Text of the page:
[GROUP Q] If you have one tensor, "double right" (evasion + regen) is probably preferred, and if you are running two tensor scouts, one should be "double right" and the other should be "double left" (turning and speed) or, at minimum, one should be "regen" and one should be "speed" (and the T4 ignored). In our group we mostly determine who is who based on the preference of whomever plans to run it most, but anything will work. Tensor seems to be to be difficult to coordinate vocally (and with little payoff compared to heals), so I mostly do not. In my play, I will try to hold tensor for ships that are about to use engine or just have, and will put a priority on tensoring a node defender of any ship type, as boost is life. I will usually try to vocally call a tensor on the node right before doing it to prevent comedy crashes.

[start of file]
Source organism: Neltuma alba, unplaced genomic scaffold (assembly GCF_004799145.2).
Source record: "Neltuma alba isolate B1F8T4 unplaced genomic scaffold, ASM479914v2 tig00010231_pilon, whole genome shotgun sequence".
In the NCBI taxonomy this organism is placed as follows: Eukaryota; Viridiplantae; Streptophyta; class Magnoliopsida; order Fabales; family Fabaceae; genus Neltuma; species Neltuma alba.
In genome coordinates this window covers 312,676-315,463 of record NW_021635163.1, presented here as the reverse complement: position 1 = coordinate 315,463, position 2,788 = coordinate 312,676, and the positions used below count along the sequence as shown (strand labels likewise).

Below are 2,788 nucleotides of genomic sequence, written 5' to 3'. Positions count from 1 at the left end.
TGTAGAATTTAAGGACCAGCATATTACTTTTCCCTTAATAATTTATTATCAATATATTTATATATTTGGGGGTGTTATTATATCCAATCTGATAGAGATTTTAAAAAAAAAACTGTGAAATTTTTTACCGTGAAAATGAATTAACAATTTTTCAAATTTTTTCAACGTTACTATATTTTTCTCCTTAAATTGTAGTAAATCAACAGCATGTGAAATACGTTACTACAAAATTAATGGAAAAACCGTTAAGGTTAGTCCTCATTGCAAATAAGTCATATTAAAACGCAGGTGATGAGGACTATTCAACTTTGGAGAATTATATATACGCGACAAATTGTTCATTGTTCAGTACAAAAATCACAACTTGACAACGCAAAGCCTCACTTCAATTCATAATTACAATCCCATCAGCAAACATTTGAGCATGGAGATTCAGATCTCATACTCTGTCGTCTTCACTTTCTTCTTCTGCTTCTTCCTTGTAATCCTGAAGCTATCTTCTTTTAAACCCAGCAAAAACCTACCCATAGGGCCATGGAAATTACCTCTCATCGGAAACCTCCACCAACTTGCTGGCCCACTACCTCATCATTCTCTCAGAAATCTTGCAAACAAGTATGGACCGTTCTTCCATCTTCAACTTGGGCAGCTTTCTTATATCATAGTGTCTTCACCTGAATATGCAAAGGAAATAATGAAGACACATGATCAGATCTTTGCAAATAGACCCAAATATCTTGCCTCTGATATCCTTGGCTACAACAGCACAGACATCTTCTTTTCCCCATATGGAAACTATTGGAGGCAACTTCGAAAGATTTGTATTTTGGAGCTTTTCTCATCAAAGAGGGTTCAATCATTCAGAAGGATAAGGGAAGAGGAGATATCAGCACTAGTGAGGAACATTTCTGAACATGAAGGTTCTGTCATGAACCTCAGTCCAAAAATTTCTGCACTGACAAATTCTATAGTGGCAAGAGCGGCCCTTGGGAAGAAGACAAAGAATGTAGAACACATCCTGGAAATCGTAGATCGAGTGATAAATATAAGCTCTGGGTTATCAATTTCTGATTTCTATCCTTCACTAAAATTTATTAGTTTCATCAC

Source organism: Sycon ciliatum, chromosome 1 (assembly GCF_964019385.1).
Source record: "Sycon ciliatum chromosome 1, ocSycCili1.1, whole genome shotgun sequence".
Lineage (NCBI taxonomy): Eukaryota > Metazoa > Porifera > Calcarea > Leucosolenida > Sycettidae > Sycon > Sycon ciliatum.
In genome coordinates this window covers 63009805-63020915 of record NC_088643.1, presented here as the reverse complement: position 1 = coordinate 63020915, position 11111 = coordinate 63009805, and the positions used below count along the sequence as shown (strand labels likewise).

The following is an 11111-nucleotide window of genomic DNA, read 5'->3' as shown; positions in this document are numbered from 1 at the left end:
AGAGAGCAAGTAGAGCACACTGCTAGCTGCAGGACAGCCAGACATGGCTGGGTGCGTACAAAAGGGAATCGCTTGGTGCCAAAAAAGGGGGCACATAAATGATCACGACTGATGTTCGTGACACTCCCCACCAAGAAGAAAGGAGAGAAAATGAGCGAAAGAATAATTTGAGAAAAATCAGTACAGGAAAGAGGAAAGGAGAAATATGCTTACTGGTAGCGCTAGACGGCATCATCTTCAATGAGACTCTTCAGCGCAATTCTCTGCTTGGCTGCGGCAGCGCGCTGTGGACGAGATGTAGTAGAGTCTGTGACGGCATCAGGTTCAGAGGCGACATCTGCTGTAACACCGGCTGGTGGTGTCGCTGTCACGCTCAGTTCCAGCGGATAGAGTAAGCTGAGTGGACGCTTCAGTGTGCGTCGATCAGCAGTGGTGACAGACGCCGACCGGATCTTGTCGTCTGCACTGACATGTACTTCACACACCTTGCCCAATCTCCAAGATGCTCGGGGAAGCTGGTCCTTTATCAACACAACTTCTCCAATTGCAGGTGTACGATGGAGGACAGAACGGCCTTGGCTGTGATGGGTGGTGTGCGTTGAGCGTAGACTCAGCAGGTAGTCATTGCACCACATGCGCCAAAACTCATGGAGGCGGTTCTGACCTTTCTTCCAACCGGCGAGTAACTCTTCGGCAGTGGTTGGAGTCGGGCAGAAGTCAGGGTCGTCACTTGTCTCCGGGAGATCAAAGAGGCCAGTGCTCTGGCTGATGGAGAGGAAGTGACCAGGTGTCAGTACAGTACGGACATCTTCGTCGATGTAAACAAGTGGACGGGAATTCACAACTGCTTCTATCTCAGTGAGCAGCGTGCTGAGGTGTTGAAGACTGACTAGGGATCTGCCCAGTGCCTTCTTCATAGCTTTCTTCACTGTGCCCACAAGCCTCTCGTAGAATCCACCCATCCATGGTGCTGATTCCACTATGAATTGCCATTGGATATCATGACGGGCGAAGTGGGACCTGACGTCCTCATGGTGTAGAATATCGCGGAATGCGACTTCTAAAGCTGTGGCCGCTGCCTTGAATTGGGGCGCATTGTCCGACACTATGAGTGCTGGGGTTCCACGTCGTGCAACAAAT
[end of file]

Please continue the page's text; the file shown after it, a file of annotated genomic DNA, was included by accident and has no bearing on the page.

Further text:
With the tips out of the way, I'll move on to discussion:

While tensor field (like all major full tree components) comes in up to ten versions, only eight are materially different when cast, only four are mastered versions, and only two don't have some odd overwrite interactions.

When you press tensor, you apply the tensor field buff and up to two secondary buffs to all targets within 4500m or 5000m, depending on if you have the tier 2 talent, which most ships do. I believe the buffs in question will overwrite other tensor buffs as long as the duration will be longer: I haven't tested that. Regardless, if you have tier 3 tensor, you will be overwriting all the nearby tensor buffs with yours when you cast it.